Dear Murphmonster: A patent and a trademark are different things

Apple has patented the layout of its stores. So now, if you want to open a shop with tables in it where people like at IT products I suspect you can’t.

Why does this matter? First, because that seems, at the very least to be absurd. How can you patent where you put a table?

Second, because you can apparently patent where you put a table you do as a result create an entirely artificial property right that means that Apple can now extract a rent from ownership of that right.

And if you want to know where that leads, listen to this. This is the direction in which capitalism is moving by seeking to control all aspects of our lives, and in the process are seeking to control all we do.

Please do not think we live in a world of benevolent corporations. We most definitely do not.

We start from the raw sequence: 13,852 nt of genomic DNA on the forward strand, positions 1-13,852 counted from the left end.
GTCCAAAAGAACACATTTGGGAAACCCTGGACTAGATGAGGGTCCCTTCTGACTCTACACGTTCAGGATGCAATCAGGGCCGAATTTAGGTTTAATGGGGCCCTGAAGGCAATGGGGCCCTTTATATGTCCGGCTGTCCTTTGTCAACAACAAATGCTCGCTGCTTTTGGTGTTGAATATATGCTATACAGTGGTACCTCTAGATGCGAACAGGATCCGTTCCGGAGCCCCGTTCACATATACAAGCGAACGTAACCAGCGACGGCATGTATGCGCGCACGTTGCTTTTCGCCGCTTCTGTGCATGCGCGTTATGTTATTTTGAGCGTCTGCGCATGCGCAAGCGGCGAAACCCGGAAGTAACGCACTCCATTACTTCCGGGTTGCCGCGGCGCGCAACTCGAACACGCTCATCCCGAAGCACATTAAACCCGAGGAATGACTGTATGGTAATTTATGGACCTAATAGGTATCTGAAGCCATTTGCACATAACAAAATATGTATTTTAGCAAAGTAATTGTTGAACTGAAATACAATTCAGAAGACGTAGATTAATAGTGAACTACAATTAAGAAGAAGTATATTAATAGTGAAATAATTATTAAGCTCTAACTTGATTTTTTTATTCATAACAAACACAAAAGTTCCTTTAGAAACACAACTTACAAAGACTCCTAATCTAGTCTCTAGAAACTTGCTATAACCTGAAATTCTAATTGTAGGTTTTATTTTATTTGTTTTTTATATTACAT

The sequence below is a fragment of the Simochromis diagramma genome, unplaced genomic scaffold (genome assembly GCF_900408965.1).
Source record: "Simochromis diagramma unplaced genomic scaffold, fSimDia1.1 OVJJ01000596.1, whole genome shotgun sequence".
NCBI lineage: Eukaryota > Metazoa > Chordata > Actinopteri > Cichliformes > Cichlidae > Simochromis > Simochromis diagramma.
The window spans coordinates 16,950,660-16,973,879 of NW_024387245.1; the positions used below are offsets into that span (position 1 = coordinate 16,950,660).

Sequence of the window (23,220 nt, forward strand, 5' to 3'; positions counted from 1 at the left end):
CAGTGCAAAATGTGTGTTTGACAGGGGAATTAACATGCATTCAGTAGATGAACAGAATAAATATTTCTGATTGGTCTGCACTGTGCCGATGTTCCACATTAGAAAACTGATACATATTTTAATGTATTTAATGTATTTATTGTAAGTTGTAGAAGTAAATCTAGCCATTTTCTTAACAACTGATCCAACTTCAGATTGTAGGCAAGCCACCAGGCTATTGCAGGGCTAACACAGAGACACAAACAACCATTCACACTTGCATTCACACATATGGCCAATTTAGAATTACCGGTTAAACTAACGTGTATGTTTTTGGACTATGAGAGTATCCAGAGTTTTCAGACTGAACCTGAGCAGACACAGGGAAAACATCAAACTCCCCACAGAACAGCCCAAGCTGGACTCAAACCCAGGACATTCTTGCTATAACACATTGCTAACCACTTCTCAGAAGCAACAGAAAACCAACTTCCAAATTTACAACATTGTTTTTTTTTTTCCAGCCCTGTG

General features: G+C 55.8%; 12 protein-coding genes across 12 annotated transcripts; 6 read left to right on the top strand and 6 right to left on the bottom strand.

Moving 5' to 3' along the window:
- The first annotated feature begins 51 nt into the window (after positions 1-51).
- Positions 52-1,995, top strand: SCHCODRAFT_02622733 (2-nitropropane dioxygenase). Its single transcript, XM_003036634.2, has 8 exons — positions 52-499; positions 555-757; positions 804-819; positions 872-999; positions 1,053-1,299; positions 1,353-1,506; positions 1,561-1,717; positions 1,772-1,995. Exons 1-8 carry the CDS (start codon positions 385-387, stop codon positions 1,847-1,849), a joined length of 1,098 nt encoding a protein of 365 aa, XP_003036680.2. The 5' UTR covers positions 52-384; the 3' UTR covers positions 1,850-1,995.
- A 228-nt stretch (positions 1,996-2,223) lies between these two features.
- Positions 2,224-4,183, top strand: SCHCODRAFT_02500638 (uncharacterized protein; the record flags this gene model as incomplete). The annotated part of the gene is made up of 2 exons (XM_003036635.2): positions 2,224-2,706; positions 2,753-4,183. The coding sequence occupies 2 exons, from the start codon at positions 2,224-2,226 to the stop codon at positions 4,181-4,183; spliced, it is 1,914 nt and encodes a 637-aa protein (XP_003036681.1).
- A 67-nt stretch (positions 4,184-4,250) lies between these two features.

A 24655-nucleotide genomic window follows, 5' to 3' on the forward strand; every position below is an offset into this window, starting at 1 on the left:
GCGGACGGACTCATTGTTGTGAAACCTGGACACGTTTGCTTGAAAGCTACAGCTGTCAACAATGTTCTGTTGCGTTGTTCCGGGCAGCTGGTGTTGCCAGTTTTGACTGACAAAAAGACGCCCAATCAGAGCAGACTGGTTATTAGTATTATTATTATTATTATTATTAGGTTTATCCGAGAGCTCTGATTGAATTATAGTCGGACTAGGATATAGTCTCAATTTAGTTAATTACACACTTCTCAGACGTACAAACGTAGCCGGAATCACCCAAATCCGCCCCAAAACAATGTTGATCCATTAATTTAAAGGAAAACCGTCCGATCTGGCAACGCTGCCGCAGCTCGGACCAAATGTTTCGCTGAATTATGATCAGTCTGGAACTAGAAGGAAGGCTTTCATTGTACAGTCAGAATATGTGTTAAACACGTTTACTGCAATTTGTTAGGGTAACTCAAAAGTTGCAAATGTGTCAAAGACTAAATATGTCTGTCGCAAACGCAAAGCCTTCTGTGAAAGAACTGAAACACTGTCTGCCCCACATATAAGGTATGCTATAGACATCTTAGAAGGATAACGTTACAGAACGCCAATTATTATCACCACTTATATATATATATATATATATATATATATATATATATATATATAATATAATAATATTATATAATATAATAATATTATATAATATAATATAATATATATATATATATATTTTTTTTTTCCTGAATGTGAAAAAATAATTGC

He actually links to something that gets it right:

Apple has managed to secure a court ruling from the European Court of Justice allowing it to trademark the layout of all Apple retail stores within the European Union.

A trademark is a very different thing from a patent. The confusion comes from the fact that these days trademarks are often called “design patents”.

Apple does not own a patent on having a store in which you look at electronics sitting on tables. It has a trademark on the specific designs that it uses. The effect of which is to stop people passing off as Apple Stores by, say, calling themselves Aple Stores and displaying cheap Android devices in exactly the same manner as Apple does in its own stores.

This is not a new thing in law either. I recall one from decades ago where Selfridges won a judgement against an electrical goods retailer calling itself Sell Fridges. You can’t stick a red triangle on a bottle of beer because that is a Bass trademark (and has been for centuries, it was, I think, the first ever granted trademark).